Captive crowds are the next business frontier

A hawkers siezes an opportunity of a traffic jam build up to sell his wares along Mbagathi Way in Nairobi. [Denish Ochieng, Standard]

Just outside a supermarket on Monrovia Street, Nairobi, a kiosk sells all types of coffee from mocha to expresso.

Another sells sugarcane juice. Yet another popcorn. There are no seats, you just pick your coffee or juice and go. They simply take advantage of the captive crowd from the supermarket.

Hawkers take advantage of traffic jams to sell their wares. They do the same during funerals and graduation ceremonies.

Along the overpass from the central business district (CBD) to Harry Thuku Road, someone has set up a thriving juice parlour to capture the crowd crossing.

Add construction sites where open-air cooking and hawking of tea and other foodstuffs are common.

In the airports, duty-free shops take advantage of captive crowds. Food and other items are nowadays hawked in planes and trains. Captive crowds are not just for hustlers.

Preachers take advantage of lunchtime crowds while street hawkers wait for workers going home in the evening to sell them their wares.

In all these cases, you take the market to the people! They have no time to analyse and buy on impulse. Think of it, you shop for Sh3,000 in a supermarket but get coffee or popcorn for only Sh100. You “don’t feel it.” That is why such “mini markets” are money minters. 

They focus on volume and our afterthoughts. Their other source of profits is miniaturisation, low labour costs, and one person only operating the coffee maker or hawking without paying for space.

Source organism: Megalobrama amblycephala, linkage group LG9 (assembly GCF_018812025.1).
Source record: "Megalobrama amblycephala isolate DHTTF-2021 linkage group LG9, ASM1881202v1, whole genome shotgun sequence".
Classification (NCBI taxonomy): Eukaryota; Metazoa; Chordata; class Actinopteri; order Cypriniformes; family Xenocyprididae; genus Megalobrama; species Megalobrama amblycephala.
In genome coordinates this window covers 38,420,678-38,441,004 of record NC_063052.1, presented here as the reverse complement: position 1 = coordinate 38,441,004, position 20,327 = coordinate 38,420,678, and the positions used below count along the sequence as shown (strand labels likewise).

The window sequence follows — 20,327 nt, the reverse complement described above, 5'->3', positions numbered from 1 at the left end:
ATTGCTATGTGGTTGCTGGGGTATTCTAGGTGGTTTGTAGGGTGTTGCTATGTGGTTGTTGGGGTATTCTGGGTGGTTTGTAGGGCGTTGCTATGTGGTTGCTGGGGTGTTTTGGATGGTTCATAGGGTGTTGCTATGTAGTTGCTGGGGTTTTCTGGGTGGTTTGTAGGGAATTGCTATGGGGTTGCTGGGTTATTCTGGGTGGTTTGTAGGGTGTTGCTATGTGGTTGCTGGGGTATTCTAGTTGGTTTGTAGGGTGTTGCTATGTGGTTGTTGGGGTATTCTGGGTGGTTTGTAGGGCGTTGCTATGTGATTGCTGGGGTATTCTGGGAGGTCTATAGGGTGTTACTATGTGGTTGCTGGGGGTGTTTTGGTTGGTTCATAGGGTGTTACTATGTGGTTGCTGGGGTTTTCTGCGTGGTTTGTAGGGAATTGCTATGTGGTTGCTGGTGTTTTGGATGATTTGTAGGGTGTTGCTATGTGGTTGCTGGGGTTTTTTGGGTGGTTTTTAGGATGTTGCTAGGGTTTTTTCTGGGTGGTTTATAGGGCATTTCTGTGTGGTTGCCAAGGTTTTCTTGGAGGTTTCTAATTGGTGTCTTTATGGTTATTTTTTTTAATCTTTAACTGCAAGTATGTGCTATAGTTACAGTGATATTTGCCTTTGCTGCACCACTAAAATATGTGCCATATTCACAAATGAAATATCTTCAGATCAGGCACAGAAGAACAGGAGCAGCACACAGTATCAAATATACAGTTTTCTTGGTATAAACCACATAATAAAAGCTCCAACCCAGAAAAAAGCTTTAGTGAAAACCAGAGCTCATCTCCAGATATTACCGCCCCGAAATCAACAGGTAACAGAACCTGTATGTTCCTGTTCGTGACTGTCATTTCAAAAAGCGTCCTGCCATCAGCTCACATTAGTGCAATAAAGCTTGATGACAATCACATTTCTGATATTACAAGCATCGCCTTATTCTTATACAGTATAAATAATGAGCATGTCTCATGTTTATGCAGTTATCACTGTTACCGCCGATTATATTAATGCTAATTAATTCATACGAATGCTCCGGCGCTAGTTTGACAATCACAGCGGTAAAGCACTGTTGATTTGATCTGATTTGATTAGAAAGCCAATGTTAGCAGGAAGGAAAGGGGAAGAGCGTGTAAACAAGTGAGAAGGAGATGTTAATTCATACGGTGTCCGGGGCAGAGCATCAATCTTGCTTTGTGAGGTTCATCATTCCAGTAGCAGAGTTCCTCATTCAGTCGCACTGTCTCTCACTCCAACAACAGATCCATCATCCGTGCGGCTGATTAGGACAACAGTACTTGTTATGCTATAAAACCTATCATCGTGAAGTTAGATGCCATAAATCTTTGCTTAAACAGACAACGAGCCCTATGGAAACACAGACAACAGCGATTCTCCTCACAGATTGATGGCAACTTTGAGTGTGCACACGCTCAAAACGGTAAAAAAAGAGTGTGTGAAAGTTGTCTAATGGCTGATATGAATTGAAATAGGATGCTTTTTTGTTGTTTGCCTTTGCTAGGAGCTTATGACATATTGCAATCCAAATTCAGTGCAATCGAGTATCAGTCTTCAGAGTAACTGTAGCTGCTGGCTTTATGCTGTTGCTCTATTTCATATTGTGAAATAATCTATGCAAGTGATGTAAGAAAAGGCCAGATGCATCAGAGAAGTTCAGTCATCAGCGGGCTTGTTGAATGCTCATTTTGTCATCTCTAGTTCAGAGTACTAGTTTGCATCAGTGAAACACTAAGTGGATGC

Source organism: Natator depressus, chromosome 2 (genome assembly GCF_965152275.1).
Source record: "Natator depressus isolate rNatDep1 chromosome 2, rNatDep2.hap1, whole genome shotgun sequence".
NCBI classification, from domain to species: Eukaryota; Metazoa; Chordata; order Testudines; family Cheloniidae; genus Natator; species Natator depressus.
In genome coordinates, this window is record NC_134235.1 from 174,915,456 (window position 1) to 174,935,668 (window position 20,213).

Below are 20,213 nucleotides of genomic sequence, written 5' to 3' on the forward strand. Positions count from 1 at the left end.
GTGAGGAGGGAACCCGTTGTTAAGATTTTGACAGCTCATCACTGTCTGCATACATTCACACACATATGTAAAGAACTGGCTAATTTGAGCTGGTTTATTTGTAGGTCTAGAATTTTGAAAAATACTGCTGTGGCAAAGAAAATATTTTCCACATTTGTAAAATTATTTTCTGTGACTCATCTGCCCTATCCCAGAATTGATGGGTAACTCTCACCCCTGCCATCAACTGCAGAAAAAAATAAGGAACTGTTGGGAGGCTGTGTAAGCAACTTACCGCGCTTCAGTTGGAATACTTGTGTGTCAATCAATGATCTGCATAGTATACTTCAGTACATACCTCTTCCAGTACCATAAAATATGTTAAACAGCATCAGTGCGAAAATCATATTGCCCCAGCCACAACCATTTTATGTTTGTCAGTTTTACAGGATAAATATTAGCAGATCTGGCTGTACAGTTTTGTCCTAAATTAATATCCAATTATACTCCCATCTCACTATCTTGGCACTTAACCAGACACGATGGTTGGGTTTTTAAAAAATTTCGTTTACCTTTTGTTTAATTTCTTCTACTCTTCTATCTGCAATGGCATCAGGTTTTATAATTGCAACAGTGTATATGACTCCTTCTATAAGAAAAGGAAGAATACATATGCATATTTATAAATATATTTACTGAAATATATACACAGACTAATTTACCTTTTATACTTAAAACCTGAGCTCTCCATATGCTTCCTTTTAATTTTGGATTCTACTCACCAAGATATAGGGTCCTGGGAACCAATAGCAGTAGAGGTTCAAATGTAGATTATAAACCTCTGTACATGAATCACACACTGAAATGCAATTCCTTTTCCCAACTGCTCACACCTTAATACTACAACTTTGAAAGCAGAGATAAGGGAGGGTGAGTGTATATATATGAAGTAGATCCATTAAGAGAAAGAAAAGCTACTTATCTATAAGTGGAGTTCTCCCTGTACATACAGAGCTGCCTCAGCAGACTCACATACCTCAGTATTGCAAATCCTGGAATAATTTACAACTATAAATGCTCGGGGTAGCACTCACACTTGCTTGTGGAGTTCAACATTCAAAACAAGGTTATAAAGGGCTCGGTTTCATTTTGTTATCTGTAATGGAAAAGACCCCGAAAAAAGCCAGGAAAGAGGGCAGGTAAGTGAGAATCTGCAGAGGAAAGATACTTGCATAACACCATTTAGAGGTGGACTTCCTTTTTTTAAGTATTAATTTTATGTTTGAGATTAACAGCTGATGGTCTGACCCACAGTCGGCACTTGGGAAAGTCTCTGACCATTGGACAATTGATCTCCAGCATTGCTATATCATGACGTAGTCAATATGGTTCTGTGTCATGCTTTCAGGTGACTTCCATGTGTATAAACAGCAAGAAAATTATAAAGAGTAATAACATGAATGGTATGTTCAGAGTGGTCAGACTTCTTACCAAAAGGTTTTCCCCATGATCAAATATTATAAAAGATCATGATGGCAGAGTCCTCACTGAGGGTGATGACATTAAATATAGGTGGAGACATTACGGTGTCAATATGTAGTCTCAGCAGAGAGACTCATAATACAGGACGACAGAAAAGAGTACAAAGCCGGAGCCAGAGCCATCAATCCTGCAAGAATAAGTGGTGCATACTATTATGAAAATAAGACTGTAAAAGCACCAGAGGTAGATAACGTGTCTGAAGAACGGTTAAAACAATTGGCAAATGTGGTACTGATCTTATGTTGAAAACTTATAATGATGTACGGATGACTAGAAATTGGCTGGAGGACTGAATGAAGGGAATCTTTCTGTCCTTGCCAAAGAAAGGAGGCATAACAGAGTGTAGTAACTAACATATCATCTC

Add ATMs, miniature banks and nowadays coin-operated kiosks. The customers in transit rarely have time to compare prices therefore likely to pay a premium. 

Should we add vibanda (kiosks) here? They reduce their cost through a just-in-time production system. They produce for that day keeping their food fresh. Their premises are temporarily reducing the costs. You sometimes eat standing because your break from work is short. 

These miniature or mobile markets do not attract our attention more as scholars who prefer "neat" listed firms. Yet if we studied these small firms, they would give us insights into human behaviour and how to run businesses.

We would discover that hustling has patterns and trends that would offer great insights into mature businesses. Don't we study children to get insights into our behaviour as adults? Do you run such a miniature business? Talk to us?